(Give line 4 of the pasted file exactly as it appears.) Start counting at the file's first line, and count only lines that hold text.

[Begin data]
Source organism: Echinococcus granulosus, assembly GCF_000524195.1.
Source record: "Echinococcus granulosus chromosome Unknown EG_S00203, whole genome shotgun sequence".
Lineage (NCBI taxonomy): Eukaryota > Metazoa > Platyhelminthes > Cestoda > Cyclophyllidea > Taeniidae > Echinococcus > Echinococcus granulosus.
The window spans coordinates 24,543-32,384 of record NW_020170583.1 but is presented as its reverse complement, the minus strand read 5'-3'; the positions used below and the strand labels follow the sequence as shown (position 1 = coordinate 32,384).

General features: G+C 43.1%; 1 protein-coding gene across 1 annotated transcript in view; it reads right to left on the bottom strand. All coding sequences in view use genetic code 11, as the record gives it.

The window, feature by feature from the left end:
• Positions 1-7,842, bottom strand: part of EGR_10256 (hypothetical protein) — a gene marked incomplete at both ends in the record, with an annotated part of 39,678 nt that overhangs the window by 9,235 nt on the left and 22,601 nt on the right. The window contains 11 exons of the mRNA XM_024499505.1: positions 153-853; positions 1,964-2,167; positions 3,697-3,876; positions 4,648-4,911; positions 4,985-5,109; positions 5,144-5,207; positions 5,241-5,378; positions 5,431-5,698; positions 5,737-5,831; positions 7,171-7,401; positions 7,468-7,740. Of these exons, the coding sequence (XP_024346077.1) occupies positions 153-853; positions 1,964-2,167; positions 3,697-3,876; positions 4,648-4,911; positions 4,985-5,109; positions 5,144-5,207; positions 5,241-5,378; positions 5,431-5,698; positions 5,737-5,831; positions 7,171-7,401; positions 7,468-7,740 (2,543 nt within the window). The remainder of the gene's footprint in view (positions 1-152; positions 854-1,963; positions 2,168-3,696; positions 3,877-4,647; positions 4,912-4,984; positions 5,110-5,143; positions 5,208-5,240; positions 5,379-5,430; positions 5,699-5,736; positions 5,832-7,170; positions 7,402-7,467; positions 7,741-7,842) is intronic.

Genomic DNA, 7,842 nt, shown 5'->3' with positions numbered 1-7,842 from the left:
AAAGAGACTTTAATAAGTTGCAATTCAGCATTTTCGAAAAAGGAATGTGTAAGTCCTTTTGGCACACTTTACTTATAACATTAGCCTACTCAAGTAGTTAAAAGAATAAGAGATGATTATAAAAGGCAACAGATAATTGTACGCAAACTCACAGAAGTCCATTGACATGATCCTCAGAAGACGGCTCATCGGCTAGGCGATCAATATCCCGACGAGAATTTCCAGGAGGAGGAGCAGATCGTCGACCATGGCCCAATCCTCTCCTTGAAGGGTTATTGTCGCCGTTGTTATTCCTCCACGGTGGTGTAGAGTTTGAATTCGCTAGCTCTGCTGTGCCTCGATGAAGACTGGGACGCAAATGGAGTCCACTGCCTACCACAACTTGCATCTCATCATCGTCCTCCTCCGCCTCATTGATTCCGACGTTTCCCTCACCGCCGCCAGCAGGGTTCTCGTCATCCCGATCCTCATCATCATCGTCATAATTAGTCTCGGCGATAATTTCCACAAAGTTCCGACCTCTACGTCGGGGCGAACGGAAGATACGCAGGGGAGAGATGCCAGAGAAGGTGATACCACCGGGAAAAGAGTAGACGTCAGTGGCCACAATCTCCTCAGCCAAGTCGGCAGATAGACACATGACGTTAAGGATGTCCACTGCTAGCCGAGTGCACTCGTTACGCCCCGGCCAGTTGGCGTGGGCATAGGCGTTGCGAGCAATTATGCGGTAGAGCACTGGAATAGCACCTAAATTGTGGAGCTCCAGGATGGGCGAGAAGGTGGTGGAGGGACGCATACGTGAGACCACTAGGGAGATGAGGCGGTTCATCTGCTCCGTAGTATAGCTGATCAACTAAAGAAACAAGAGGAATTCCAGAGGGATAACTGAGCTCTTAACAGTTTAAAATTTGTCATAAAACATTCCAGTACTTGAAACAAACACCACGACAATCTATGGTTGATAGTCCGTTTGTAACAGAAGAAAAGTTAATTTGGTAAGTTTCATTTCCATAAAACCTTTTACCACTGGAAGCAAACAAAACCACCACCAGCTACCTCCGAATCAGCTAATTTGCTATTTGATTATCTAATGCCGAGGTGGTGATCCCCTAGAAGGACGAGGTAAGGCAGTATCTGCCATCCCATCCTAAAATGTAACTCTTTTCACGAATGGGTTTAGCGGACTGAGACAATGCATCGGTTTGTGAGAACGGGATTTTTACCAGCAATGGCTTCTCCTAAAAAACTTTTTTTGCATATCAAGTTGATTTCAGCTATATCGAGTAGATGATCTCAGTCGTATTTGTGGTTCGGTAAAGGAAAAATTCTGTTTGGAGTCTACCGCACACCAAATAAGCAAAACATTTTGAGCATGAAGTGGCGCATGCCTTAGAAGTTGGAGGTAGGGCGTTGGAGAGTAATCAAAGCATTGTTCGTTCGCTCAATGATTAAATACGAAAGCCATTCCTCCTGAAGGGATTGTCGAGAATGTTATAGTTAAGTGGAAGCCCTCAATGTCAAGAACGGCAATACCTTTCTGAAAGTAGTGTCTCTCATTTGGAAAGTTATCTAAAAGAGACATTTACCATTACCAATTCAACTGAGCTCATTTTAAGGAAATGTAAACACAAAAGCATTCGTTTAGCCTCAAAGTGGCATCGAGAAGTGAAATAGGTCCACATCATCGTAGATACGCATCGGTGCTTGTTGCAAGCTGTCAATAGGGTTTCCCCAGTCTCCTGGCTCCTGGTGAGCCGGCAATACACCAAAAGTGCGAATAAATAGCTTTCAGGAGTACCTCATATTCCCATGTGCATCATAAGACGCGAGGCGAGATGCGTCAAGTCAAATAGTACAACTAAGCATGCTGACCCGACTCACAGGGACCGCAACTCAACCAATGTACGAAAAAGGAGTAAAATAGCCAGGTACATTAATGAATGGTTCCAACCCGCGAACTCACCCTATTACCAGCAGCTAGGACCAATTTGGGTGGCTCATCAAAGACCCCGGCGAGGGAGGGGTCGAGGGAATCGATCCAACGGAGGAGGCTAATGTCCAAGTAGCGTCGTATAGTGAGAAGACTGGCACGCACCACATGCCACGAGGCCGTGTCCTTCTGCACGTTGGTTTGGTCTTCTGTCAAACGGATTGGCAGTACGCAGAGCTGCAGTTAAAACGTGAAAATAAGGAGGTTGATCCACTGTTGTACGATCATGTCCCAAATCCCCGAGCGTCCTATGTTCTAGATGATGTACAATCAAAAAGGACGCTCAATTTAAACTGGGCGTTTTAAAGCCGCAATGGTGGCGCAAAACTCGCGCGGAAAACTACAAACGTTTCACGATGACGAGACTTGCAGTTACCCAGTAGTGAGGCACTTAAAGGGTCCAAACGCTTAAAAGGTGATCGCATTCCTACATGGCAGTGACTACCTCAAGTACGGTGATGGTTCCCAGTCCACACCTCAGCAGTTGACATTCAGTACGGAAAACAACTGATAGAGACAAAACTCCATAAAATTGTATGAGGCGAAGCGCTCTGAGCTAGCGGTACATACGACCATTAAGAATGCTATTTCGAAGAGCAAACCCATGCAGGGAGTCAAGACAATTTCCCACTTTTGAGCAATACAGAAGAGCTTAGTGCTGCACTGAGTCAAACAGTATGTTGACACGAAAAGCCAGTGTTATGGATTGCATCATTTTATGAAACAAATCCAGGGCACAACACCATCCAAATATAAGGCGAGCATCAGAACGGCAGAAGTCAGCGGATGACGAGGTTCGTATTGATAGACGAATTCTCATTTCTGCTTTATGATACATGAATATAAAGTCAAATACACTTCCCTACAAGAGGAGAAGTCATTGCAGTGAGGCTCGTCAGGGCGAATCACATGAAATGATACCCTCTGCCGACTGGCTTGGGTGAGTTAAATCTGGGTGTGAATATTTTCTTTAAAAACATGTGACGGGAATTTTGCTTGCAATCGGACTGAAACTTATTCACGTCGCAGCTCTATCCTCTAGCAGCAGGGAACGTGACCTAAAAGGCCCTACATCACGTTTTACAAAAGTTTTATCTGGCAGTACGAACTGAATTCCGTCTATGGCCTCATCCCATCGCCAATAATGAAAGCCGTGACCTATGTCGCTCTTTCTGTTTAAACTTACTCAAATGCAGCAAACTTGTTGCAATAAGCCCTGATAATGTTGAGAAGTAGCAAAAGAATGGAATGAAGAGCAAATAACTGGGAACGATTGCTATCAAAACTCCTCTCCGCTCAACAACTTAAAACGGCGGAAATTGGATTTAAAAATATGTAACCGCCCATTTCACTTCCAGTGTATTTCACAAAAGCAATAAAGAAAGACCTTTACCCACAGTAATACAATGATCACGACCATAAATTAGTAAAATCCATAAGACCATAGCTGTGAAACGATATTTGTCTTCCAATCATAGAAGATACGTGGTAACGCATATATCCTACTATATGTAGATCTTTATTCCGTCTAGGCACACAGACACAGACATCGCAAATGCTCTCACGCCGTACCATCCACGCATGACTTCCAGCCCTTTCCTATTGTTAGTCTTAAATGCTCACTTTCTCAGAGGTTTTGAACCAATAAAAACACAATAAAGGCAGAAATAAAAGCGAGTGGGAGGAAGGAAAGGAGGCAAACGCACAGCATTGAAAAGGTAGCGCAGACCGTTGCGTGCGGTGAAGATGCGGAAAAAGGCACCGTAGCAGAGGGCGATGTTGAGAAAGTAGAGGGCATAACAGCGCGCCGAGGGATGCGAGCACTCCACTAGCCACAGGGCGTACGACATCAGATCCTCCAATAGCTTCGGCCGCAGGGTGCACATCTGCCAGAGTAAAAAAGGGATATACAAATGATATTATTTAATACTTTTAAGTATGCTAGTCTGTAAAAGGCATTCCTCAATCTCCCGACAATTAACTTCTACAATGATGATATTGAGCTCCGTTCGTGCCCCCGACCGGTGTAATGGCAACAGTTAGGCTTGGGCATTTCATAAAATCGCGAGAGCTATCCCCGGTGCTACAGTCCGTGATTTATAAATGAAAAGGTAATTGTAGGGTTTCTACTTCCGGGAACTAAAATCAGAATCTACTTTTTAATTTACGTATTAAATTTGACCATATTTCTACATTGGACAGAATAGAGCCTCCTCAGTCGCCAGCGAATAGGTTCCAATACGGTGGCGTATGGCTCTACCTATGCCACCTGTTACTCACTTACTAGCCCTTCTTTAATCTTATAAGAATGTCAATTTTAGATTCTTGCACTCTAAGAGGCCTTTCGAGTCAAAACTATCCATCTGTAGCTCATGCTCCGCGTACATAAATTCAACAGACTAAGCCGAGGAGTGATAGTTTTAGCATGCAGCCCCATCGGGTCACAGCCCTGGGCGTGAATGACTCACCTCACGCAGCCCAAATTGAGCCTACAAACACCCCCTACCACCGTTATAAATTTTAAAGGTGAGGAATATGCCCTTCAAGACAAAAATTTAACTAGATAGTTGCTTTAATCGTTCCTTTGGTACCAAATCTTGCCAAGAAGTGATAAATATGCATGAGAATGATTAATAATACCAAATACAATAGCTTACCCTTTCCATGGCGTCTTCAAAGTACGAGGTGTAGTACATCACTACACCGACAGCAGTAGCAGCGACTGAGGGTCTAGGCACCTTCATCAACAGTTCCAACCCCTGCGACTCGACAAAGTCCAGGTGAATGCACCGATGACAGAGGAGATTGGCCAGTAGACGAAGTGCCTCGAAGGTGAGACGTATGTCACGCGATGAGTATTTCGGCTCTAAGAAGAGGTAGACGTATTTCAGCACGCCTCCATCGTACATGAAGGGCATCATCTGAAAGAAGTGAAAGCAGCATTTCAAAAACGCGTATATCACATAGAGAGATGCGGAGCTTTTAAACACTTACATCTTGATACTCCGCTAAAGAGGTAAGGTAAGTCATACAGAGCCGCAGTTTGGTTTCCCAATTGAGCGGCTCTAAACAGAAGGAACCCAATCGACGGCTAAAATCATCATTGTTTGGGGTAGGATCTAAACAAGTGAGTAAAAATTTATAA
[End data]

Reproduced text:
The window spans coordinates 24,543-32,384 of record NW_020170583.1 but is presented as its reverse complement, the minus strand read 5'-3'; the positions used below and the strand labels follow the sequence as shown (position 1 = coordinate 32,384).